LINCOLN, Neb. (AP) — The Legislature's special oversight committee on Nebraska's justice system has recommended that the state begin to plan for a prison overcrowding emergency that could lead to paroling a large number of inmates.

The Nebraska prison population will be considered overcrowded if it exceeds 140 percent of capacity on or after July 1, 2020, though the governor is authorized to declare an overcrowding emergency before that date.

The average daily population of the state's prisons exceeded 155 percent as of Oct. 20, according to the Nebraska Justice System Special Oversight Committee. Prisons designed to hold about 3,400 inmates held an average of about 5,300 inmates this year.

State law requires the parole board to consider all parole-eligible inmates for release in an overcrowding emergency. The board would have to decrease the prison population to 125 percent of capacity, which would mean the release of more than 1,000 inmates under the current prison count.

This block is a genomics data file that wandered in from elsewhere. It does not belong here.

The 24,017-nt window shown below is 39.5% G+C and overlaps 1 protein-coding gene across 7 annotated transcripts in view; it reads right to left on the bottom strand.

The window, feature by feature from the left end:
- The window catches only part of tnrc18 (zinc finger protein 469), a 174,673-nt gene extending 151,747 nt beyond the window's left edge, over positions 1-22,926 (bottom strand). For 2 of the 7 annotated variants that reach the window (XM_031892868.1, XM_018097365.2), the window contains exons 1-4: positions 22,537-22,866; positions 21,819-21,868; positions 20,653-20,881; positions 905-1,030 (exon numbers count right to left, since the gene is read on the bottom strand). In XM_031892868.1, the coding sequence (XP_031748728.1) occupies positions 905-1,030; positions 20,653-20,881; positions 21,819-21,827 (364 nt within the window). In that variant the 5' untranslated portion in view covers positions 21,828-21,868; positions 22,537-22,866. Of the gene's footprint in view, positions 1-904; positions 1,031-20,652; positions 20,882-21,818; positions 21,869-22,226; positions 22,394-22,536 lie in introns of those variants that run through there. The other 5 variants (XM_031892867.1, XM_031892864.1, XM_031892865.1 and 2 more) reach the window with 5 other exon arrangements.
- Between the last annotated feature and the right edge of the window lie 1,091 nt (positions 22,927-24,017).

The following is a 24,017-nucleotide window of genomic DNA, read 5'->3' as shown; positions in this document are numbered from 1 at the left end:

Inmates who are a significant risk, appear to be unlikely to follow parole conditions, or whose release would have a significant effect on institutional discipline wouldn't be considered.

"We want to kind of nudge the Parole Board along; it's important for us to be thinking about it," said Sen. Laura Ebke of Crete, the committee chairwoman.

Knowing the board's plan could help the state rethink its approach to the prison population in 2019, she said.

"Maybe we look at whether we should be moving people into county jails before we reach the emergency," Ebke said.

The American Civil Liberties Union of Nebraska filed a lawsuit in U.S. District Court in August that asked the court to intervene in Nebraska's prison system to reduce overcrowding and address other issues. The lawsuit claims that overcrowding has caused subpar medical and mental health care.